In step 110, the user (e.g., developer) further specifies at least one target locale to which the user wants to translate the selected application(s) or user interface(s) (hereinafter “user interface(s)”). In the illustrated embodiment, a translation facilitation package (e.g., 52) is created for each of the specified target locales and the corresponding specified user interface(s). In other embodiments, the system 100 simply displays in the client interface (e.g., a wizard interface) used to generate the request, a list of translatable elements (e.g., 6 and 8) referenced by the specified user interface(s) and the user is prompted to enter the corresponding translations for each specified target language. It will be appreciated that steps 105 and 110 can be combined into a single step when initiating the request via a client digital data processor. Similarly, the user interface(s) to be globalized and the target locale(s) can be specified in the same request or one or more different requests initiated by the user. Still further, user can specify additional criteria in these requests depending upon the state of the user interfaces being translated at the time of the request. For example, if part of the specified user interface has already been translated for the specified locale, the user can structure the request to include previous translations of elements for the specified target locale in order to ensure consistency in future translations.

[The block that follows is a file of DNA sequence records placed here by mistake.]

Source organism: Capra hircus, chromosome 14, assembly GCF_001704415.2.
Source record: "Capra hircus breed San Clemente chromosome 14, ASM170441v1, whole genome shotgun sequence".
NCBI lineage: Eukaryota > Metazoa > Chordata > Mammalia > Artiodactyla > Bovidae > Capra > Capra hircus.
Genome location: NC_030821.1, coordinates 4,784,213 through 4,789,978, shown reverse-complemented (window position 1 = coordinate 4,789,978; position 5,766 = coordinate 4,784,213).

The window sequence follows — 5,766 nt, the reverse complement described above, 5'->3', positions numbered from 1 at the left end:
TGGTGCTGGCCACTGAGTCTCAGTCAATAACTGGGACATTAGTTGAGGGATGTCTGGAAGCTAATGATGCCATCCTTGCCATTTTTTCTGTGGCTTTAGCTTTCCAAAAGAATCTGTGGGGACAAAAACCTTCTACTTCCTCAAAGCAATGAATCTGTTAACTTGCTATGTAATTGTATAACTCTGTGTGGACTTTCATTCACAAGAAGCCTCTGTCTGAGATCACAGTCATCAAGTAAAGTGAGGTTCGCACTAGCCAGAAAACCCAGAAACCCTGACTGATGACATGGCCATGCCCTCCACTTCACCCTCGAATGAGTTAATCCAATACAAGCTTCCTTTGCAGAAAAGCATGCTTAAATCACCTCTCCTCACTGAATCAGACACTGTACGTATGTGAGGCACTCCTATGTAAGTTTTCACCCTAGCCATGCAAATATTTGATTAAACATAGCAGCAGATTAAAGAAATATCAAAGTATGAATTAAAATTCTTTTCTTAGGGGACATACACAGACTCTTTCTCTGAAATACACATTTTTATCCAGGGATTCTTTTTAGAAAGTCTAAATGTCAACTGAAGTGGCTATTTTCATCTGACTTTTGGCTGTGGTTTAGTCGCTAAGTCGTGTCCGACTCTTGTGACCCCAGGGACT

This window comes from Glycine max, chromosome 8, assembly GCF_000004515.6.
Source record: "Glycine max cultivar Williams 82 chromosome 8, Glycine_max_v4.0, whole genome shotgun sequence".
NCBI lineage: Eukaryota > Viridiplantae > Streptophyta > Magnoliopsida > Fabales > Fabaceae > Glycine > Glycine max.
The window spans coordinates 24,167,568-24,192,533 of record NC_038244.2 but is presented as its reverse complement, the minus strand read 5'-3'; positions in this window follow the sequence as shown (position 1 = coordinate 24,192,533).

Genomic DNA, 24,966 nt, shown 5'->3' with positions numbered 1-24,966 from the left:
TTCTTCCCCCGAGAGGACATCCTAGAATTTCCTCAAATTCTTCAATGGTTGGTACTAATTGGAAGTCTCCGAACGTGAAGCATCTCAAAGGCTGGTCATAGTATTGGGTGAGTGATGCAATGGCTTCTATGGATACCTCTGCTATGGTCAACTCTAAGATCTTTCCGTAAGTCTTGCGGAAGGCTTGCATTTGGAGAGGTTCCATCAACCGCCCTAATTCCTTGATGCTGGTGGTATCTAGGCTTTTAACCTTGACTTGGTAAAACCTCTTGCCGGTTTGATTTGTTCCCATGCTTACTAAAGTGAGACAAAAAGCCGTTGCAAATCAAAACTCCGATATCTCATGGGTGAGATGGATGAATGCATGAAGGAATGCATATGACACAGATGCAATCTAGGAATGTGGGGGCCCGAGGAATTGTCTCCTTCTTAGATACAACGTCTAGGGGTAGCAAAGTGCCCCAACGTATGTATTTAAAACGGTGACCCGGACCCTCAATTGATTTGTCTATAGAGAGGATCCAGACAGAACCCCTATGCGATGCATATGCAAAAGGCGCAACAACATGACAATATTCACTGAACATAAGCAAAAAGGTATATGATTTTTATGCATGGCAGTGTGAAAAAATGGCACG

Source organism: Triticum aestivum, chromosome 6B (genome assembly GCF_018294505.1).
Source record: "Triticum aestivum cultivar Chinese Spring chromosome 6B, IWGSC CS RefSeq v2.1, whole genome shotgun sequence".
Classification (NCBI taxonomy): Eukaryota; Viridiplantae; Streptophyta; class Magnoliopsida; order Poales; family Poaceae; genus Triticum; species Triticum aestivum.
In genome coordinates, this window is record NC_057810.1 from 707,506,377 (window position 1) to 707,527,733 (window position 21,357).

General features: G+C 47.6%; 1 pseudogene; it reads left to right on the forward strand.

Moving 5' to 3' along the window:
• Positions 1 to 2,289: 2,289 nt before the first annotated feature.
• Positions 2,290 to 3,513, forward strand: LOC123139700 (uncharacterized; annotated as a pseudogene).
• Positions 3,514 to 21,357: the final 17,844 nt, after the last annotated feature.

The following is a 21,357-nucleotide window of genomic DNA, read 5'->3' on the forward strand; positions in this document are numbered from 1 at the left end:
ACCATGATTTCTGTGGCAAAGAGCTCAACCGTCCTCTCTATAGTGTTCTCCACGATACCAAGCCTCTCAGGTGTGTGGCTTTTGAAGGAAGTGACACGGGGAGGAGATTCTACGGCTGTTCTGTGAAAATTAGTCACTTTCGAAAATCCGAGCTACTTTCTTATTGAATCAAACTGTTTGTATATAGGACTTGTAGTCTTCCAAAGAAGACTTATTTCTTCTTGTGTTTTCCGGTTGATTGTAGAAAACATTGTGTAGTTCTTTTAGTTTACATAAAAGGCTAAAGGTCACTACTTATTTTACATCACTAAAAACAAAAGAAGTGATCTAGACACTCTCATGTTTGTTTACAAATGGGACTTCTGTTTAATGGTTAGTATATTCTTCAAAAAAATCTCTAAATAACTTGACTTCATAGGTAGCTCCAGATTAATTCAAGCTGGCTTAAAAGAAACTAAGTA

• [0071]